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Posted Wednesday, November 17, 2010 7:23 AM
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Disapointing and Lame trick question.

The question asked which row had the "largest defined row size", not "the largest storage size".

The answer in the the reference material is for a differant question.
Storage size and defined size are two differant concepts.

The following quote is from the books online section on how to choose between ROW and PAGE compression.

Compression can allow more rows to be stored on a page, but does not change the maximum row size of a table or index.
http://msdn.microsoft.com/en-us/library/cc280449.aspx

So even though the maximum storage size of the data is less with compression on, the defined maximum row size of the data is not any differant.
Post #1022146
Posted Wednesday, November 17, 2010 7:29 AM
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SanDroid (11/17/2010)
Disapointing and Lame trick question.

The question asked which row had the "largest defined row size", not "the largest storage size".

The answer in the the reference material is for a differant question.
Storage size and defined size are two differant concepts.

The following quote is from the books online section on how to choose between ROW and PAGE compression.

Compression can allow more rows to be stored on a page, but does not change the maximum row size of a table or index.
http://msdn.microsoft.com/en-us/library/cc280449.aspx

So even though the maximum storage size of the data is less with compression on, the defined maximum row size of the data is not any differant.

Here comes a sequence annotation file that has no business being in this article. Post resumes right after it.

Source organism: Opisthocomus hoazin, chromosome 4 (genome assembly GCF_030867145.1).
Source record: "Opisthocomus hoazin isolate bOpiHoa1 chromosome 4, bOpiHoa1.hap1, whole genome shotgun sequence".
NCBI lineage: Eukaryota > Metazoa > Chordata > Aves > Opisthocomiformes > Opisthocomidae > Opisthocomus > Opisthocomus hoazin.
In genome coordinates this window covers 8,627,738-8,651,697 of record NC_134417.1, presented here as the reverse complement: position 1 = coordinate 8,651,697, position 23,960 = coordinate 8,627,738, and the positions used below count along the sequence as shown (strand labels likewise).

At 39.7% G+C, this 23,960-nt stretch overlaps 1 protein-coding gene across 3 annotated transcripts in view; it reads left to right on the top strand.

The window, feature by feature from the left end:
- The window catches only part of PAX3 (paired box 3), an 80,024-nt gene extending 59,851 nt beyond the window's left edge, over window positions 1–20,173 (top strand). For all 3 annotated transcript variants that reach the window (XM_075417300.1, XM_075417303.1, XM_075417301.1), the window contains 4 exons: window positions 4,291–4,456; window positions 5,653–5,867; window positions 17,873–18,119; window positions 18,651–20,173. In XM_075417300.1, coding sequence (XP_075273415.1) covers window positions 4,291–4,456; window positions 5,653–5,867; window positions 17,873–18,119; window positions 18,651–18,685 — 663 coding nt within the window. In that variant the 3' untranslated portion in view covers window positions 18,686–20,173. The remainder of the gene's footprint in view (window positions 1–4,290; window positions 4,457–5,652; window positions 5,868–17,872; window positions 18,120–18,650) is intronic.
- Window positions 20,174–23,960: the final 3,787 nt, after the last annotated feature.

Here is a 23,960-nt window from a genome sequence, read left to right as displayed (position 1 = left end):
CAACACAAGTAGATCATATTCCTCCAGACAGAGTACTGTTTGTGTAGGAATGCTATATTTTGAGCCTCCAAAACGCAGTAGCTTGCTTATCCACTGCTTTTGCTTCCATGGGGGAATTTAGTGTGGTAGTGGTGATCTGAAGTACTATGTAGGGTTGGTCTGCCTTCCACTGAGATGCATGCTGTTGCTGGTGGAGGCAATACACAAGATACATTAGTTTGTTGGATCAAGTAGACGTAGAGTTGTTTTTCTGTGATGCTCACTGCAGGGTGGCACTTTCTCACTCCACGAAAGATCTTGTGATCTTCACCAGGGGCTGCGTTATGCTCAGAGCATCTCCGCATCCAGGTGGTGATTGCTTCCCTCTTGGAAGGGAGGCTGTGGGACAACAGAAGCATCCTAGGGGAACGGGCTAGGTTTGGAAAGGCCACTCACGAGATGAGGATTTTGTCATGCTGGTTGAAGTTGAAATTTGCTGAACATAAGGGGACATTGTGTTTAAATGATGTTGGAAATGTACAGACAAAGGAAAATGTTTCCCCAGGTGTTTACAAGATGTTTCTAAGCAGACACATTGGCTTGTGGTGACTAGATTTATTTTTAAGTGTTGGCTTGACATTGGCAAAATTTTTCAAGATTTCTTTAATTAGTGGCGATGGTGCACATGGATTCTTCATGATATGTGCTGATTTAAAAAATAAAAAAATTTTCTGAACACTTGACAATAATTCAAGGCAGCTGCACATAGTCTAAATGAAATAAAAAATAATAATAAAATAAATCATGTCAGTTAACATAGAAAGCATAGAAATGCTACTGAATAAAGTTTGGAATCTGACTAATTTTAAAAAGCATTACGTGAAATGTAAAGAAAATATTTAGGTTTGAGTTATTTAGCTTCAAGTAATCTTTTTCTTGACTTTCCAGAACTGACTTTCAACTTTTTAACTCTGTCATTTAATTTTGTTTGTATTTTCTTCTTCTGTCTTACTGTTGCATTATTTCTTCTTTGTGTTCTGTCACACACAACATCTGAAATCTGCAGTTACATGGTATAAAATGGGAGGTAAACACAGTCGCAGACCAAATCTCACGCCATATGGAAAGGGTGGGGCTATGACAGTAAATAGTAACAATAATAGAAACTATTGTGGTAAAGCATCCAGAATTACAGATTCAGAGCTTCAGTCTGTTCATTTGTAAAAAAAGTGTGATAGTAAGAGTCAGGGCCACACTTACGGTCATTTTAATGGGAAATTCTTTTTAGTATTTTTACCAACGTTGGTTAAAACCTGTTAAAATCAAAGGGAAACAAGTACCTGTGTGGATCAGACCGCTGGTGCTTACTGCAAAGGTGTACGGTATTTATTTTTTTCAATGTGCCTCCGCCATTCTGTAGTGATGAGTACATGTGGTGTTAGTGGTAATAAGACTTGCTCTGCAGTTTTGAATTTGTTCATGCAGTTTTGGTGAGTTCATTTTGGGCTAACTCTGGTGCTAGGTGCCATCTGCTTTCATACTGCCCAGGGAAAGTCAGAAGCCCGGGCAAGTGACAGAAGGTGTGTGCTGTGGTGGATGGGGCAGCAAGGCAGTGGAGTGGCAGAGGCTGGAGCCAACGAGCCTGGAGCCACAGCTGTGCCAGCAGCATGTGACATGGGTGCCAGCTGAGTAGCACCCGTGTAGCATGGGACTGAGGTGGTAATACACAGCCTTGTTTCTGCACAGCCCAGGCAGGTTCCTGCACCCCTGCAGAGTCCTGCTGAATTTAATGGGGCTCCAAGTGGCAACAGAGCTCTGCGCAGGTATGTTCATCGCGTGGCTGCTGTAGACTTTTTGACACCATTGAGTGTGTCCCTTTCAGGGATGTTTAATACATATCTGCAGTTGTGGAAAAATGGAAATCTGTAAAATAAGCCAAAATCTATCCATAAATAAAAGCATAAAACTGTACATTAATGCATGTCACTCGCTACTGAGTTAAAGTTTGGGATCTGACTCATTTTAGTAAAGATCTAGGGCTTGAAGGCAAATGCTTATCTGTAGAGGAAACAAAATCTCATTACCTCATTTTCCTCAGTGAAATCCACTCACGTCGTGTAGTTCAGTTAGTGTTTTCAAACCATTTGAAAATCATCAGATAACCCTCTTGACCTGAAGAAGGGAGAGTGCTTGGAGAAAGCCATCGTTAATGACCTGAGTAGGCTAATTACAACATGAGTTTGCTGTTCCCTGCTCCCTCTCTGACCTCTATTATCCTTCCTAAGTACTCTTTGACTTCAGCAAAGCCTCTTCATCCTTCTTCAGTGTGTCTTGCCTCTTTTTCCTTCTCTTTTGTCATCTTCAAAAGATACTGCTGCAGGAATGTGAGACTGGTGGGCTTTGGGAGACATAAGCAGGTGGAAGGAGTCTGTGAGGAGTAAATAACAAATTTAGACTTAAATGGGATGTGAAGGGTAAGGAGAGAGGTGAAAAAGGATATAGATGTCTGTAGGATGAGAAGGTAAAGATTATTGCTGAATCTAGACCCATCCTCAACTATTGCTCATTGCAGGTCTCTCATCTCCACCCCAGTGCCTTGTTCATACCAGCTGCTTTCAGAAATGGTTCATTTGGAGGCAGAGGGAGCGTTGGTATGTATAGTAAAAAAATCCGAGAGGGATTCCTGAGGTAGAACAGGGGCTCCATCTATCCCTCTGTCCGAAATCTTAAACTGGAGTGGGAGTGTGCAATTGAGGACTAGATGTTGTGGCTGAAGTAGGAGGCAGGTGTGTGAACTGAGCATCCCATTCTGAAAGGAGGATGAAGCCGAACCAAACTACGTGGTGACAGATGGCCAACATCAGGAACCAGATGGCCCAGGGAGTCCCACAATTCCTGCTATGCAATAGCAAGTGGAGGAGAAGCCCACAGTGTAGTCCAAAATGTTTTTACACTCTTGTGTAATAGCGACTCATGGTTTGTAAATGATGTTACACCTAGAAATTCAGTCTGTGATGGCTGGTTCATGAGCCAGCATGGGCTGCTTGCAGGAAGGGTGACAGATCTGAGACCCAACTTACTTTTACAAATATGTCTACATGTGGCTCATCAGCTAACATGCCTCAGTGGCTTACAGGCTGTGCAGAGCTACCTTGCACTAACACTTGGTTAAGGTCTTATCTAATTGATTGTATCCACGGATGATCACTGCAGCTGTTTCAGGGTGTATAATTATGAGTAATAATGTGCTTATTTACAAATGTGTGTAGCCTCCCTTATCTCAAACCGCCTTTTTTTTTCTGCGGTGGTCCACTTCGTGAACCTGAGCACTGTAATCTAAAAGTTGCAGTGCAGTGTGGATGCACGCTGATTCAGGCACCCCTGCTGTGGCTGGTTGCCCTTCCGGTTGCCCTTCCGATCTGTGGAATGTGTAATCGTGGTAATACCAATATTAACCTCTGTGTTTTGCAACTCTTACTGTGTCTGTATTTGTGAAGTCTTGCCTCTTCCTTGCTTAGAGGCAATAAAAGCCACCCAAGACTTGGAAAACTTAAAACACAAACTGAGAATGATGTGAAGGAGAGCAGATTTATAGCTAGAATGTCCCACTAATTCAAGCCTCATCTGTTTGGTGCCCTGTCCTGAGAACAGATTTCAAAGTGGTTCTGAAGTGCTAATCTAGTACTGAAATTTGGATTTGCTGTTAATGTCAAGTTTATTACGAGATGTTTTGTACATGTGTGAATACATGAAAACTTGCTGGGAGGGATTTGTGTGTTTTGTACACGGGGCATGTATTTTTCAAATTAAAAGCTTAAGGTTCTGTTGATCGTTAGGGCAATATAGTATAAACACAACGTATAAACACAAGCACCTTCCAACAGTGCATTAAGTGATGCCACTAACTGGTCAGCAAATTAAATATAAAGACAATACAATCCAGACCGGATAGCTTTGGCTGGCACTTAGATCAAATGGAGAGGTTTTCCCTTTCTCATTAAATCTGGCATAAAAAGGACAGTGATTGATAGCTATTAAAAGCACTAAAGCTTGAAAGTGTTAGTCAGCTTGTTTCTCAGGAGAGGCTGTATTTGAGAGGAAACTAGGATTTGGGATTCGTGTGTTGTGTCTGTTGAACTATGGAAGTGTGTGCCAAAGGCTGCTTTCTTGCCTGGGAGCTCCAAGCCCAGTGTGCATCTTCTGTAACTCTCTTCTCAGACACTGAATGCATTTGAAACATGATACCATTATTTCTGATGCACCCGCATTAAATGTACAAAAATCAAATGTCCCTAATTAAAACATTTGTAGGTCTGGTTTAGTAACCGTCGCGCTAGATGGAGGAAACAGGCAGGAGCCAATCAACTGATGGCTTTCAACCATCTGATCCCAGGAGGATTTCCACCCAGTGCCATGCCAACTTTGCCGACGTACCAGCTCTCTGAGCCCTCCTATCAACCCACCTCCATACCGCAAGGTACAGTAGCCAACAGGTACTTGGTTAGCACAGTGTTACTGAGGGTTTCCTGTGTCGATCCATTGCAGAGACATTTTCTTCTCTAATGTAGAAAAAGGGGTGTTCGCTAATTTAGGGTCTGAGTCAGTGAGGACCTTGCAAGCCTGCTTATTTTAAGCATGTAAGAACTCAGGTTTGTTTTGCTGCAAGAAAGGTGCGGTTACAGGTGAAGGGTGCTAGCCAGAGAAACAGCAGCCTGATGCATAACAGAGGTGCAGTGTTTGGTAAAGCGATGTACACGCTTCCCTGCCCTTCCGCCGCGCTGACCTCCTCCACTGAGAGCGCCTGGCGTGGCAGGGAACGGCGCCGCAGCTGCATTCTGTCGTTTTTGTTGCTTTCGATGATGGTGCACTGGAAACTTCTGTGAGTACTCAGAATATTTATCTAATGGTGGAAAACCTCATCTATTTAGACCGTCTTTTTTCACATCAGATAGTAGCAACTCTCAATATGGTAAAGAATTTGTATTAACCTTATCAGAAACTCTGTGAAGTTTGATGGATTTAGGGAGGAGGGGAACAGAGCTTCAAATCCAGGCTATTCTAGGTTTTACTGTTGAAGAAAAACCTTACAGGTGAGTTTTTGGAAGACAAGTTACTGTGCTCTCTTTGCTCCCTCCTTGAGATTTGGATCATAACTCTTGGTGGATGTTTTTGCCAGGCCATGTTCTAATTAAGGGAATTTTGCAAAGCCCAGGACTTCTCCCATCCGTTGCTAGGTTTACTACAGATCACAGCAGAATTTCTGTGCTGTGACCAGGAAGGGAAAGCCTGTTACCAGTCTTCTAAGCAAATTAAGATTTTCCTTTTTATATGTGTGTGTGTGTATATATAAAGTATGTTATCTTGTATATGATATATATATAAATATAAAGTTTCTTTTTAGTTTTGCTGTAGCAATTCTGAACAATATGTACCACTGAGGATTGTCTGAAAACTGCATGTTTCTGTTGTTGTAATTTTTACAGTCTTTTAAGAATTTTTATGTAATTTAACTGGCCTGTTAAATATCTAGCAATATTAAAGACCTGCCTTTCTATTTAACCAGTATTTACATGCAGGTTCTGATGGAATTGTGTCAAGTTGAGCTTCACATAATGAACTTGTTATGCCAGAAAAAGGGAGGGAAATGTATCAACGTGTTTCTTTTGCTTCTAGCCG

I was thinking along the same path, although I thought it still was a good question because I did learn something new.
Post #1022151
Posted Wednesday, November 17, 2010 7:41 AM
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chrs-513176 (11/17/2010)
I was thinking along the same path, although I thought it still was a good question because I did learn something new.


I had already learned the differance between Defined Row size and Storage Row size during my upgrading SQL server skills course.

The differance actually saved us from purchasing a recomended unecessary upgrade for a location.

They were having issues with maxing out the Network during the transfer of a large table that was filled with a lot of un-normalized data. Since the bottle-neck was not in the Disk-IO or the amount of storage being used compression would not have helped. Instead we normalized the data that was being requested from ten large tables joined by an excel formula to one table of just the data being requested using a view.

Creating the view cost less than SQL 2008 Enterprise.
Post #1022156
Posted Wednesday, November 17, 2010 8:58 AM


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SanDroid (11/17/2010)
Disapointing and Lame trick question.

The question asked which row had the "largest defined row size", not "the largest storage size".

Compression can allow more rows to be stored on a page, but does not change the maximum row size of a table or index.
http://msdn.microsoft.com/en-us/library/cc280449.aspx

So even though the maximum storage size of the data is less with compression on, the defined maximum row size of the data is not any differant.


I agree. I got this wrong for the same reason. The Row Size doesn't change, compression just lets more data be stored on a page.




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Post #1022217
Posted Wednesday, November 17, 2010 10:10 AM
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mtassin (11/17/2010)